Marijuana company investigated for pay to play? Hired Madigan cronies.

Marijuana company investigated for pay to play? Hired Madigan cronies.

A Chicago-based marijuana company is facing a federal investigation into whether it bought influence to gain state licenses, sources told the Chicago Tribune. It hired four close associates of former Illinois House Speaker Mike Madigan.

Federal investigators are conducting a probe into influence peddling for marijuana licenses, according to the Chicago Tribune.

The Chicago Tribune reported March 30 that sources revealed a federal investigation is underway into a possible pay-to-play system between Illinois politicians and Chicago-based marijuana company Green Thumb Industries. GTI was unaware of the probe and maintains high ethical and compliance standards, a company spokeswoman said.

Federal investigators are exploring the role of campaign donations made by GTI subsidiaries to state lawmakers in securing growing and distribution licenses for the firm, the Tribune reported. Now one of the largest pot companies in the nation, GTI helped secure its rise by employing four consultants and lobbyists with ties to Illinois House Speaker Michael Madigan, including confidant Michael McClain, who was indicted in the ComEd bribery scandal.

GTI was one of the first pot companies in Illinois to acquire a license to grow medical marijuana after legalization in 2013. As a medical cannabis producer, GTI was also given one of the first licenses for the recreational sale of cannabis after legalization passed in 2019.

State records show GTI executives and affiliates spread cash to numerous politicians and political action committees who were instrumental in pot legalization. GTI donated $60,000 through three affiliated companies to ICANN, a pro-cannabis political action committee.

Records show a month later state Senate President Don Harmon, D-Oak Park, the main sponsor of a 2018 bill to expand medical marijuana laws, received a $50,000 check from ICANN. The House Republican Organization and the Republican State Senate Campaign Committee both received checks worth $5,000.

“We believe in the democratic process including the transparency of political contributions,” GTI spokeswoman Linda Marsicano said in a 2019 statement.

A pending lawsuit against GTI CEO Ben Kovler by a former business partner alleged Kovler bragged in a 2014 meeting that his political and business connections would guarantee GTI acquire any licenses they needed.

“My access to capital and the relationships I have forged within the Illinois business and political world from (Chicago) to Springfield, as well as my family’s name, means that without me it is doubtful you will even secure one license,” Kovler allegedly told the former partner, according to the Cook County Circuit Court filing.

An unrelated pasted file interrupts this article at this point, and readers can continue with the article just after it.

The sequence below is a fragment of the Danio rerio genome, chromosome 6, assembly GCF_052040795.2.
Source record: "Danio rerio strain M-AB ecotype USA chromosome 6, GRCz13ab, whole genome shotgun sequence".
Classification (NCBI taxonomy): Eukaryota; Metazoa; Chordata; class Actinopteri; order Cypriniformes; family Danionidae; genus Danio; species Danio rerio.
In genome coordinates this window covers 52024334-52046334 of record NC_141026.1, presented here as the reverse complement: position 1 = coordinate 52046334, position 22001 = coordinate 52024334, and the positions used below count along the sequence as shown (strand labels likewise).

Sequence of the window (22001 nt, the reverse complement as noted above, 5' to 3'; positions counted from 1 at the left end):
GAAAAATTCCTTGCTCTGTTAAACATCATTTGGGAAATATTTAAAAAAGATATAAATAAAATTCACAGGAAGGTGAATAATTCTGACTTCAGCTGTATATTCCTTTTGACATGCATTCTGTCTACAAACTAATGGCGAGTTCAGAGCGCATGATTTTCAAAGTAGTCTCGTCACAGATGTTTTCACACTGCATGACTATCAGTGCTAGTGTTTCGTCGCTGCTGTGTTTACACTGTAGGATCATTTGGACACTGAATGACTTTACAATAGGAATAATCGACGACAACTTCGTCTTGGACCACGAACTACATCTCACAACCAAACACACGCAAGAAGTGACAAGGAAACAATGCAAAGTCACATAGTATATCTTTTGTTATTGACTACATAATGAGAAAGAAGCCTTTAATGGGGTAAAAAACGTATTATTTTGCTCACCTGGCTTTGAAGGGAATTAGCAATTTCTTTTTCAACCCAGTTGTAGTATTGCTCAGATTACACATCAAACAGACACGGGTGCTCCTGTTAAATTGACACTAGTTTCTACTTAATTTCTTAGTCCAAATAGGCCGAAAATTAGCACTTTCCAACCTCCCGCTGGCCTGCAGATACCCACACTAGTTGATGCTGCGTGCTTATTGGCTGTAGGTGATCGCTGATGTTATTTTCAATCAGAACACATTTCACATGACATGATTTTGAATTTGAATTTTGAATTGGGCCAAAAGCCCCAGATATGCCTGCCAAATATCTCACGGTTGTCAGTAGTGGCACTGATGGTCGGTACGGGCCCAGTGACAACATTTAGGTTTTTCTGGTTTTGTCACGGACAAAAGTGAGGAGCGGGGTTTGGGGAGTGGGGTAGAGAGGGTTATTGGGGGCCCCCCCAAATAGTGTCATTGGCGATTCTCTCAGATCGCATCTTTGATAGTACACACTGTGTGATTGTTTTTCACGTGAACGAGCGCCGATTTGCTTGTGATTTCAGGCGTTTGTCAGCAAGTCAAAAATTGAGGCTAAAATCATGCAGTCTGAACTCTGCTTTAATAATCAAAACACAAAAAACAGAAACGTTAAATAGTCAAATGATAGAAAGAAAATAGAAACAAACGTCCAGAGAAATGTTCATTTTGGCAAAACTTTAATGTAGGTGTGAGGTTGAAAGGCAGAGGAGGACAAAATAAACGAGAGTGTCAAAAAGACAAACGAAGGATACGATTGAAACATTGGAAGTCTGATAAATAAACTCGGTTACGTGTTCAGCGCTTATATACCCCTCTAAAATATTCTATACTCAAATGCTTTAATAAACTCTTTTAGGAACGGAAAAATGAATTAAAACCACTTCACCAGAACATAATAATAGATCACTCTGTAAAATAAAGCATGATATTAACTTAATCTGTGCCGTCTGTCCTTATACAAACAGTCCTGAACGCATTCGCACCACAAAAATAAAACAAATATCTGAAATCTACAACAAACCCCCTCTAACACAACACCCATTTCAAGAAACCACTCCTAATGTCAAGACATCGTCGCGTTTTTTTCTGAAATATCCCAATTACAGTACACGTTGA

Kovler has denied making the statement. His family founded the Jim Beam whiskey company.

No charges have been filed against GTI as part of the investigation.

The investigation was revealed on the same day charges were filed against a longtime political operative for Chicago Ald. Ed Burke and the late state Sen. Martin Sandoval, both of whom were previously charged with corruption.

Rudy Acosta Sr. was charged with withholding information from the FBI about cash payments he made to an unnamed senator, which the Chicago Sun-Times confirmed was Sandoval. Sandoval last year pleaded guilty to accepting $250,000 in bribes. Burke was indicted on 14 counts of corruption in May 2019.

Then on March 31 former state Sen. Annazette Collins was charged with federal tax crimes. She is now a lobbyists and has been tied to two ongoing federal investigations: the $1.3 million ComEd bribery scandal and a federal bribery probe into unlicensed gambling machines.

Illinois is the second-most corrupt state in the nation and that corruption comes with a heavy price tag for the state economy – more than $550 million per year.

Not only does this cost all Illinois taxpayers, but it shakes residents’ faith in state and local politicians when they use positions of public trust to put their personal gain ahead of public good.

Power has been taken from Madigan and Burke. The ongoing federal corruption probes  are a reminder that Illinois has a lot of work ahead to undo the political culture of corruption.

State lawmakers are considering reforms that could help change the culture by making politics more transparent and ethical. Ethics reform bills would ban lobbying by sitting lawmakers, block the Statehouse’s revolving door between lawmaking and lobbying, make financial disclosure statements more revealing, and empower the legislative inspector general to investigate and publish political misconduct without lawmaker approval.

Bribes and influence peddling should become the relics of Illinois politics, not standard operating procedures.

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